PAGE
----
By Noha Bawazir and Alton Grizzle, UNESCO
Recent decades have been marked by rapid technological transformations that have completely upended the ways people interact, communicate, and access information about the world. Online citizens now possess the entirety of human knowledge in the palms of their hands, and news and information can ricochet around the world in seconds. There are vast new opportunities to educate, inform, and organize.
The defining challenge is how to ensure that societies and individuals benefit more from this evolving information ecosystem while they navigate the challenges. UNESCO is committed to supporting every community and individual across the globe to acquire media and information literacy competencies. Why? To empower people to best access, understand, critically evaluate, use, and create information. As the world witnesses great advances in media and information literacy and the pivotal role it plays, ensuring that citizens have the skills needed to think critically about media and information in the digital age is no doubt one of the defining challenges of our time.
Over the past few years, UNESCO and partners have put in place several key initiatives to build momentum and support for media and information literacy. UNESCO’s 193 Member States underlined the importance of media and information literacy by proclaiming Global Media and Information Literacy Week (24–31 October) in 40 C/Resolution 56. This was further affirmed by over 200 countries when the United Nations General Assembly endorsed media and information literacy as an imperative public matter through Resolution A/RES/75/267.*
UNESCO, together with many of our partners, has supported training on media and information literacy in over 100 countries, reaching hundreds of thousands of citizens, including teachers. Stakeholders are coming together to sustain media and information literacy. The UNESCO Media and Information Literacy Alliance has expanded, with members in 110 countries, including Palestine.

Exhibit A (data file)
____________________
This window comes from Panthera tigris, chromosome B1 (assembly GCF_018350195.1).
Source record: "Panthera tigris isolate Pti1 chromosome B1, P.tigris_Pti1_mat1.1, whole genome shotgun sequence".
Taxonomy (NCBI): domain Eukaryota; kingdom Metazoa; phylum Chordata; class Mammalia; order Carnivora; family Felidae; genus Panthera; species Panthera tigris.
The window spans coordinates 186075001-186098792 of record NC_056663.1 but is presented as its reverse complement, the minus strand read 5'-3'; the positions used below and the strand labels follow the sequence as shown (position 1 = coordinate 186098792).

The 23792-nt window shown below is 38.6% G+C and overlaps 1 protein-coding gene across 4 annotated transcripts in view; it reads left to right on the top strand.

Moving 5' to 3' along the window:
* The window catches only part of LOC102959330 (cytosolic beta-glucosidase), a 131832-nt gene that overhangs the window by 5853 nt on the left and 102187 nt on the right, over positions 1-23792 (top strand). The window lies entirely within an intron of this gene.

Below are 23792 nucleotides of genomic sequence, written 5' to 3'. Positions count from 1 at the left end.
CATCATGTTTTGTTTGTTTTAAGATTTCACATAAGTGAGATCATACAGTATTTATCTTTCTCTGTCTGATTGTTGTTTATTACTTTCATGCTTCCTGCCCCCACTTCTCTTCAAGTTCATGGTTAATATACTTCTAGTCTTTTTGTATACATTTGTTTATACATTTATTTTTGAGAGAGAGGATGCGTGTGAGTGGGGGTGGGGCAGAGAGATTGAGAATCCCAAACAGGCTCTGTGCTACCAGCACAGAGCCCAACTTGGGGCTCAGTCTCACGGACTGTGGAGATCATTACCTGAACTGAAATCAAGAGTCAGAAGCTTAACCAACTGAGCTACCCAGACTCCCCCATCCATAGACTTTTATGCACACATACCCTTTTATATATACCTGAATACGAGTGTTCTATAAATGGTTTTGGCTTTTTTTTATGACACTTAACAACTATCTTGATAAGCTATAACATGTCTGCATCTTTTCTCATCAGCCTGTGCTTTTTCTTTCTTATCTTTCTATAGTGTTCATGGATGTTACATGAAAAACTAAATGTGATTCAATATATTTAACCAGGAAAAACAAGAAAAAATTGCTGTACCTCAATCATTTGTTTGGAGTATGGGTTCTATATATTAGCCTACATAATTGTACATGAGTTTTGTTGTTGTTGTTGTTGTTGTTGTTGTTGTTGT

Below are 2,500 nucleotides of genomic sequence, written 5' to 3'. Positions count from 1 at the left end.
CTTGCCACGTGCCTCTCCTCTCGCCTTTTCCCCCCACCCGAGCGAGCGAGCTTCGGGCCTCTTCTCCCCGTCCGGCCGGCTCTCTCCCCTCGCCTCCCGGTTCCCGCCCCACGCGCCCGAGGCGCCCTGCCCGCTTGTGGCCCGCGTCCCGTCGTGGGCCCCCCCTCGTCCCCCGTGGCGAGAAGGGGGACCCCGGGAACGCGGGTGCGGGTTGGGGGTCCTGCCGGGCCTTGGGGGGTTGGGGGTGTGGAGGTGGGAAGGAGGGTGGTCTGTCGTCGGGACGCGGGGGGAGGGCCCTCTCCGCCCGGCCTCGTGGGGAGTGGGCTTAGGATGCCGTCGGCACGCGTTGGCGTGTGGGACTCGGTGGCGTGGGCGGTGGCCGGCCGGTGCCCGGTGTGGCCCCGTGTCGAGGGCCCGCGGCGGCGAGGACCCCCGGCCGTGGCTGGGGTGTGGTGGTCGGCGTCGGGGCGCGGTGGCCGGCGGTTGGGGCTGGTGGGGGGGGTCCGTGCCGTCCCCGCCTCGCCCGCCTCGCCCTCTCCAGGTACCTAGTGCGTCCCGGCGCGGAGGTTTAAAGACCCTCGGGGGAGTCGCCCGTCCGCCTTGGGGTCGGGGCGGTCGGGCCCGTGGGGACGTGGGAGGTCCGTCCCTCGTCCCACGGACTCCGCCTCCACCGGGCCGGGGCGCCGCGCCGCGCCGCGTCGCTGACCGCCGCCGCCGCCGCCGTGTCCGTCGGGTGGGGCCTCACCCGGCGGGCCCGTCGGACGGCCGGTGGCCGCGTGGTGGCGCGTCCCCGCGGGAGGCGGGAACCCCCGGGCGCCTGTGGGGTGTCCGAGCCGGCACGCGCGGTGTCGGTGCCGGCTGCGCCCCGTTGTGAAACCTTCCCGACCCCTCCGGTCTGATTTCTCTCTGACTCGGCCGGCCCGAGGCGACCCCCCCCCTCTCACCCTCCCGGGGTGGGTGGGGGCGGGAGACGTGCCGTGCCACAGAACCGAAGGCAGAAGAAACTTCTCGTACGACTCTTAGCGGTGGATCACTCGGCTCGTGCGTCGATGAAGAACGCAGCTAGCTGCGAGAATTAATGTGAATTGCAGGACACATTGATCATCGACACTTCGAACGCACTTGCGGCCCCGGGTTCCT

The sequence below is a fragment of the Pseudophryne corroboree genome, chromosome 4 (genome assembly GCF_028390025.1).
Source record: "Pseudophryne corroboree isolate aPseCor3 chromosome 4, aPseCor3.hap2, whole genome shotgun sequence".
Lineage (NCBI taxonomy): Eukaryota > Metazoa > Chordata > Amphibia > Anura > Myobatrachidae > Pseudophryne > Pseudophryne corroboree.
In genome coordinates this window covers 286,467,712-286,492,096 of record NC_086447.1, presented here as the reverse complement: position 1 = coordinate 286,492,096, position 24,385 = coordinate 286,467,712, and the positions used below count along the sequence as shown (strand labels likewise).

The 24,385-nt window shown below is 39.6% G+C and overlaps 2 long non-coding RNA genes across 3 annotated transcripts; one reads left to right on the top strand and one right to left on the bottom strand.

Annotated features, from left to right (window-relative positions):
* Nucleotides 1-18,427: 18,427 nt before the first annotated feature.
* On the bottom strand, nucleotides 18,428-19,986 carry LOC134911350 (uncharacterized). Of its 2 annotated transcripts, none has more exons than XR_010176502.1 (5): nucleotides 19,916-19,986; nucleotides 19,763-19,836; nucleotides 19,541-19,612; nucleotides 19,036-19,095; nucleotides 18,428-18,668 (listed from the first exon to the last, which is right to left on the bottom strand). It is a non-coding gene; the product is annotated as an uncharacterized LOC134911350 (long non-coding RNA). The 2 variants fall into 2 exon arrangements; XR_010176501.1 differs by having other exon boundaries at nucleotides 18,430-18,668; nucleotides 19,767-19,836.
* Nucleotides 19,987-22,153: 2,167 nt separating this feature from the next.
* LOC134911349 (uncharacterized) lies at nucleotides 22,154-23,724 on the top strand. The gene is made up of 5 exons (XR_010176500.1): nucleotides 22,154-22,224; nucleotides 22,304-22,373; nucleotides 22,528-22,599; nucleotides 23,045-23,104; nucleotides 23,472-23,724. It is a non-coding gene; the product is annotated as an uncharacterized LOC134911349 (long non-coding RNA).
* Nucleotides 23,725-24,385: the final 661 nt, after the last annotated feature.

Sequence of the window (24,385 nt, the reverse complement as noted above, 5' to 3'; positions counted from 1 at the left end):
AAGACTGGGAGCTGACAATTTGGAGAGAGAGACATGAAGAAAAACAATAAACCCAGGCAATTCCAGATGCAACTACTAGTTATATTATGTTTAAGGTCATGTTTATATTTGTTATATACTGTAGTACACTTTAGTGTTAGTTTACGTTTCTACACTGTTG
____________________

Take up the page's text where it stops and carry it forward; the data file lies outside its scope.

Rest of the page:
Social media is more and more central to people’s lives. People learn socially as they connect, browse, and play. We must find strategies to penetrate social media with media and information-literacy learning in a nontraditional and organic manner. The UNESCO MIL CLICKS social media initiative helps people acquire media and information literacy in the daily use of the internet. Through MIL CLICKS, over 20,000 young people engage in peer education (#ThinkBeforeSharing and #ThinkBeforeClicking). This includes social media content as well as ready-to-broadcast audio messages to counter the COVID-19 misinformation and disinformation in 12 languages, which were distributed by radio stations having 47,000,000 listeners and 42,000,000 social media users. The audio messages for radio stations have been adapted and translated into 45 languages.
UNESCO presses to ensure that young people become co-leaders and co-creators of media and information literacy. Over 300 youth organizations, 100 of which are in Africa, have been supported by UNESCO to integrate and strengthen media and information literacy in their policies and operations, reaching hundreds of thousands of young people. There is also hopeful evidence of national level take-up of media and information literacy. Twenty-five countries are currently taking steps to develop national media and information literacy policy and strategy.
But there is much more to be done to achieve continued success. Developing and implementing national policies and strategies are urgent actions to achieve media and information literacy for all. Steps being taken in Palestine are promising.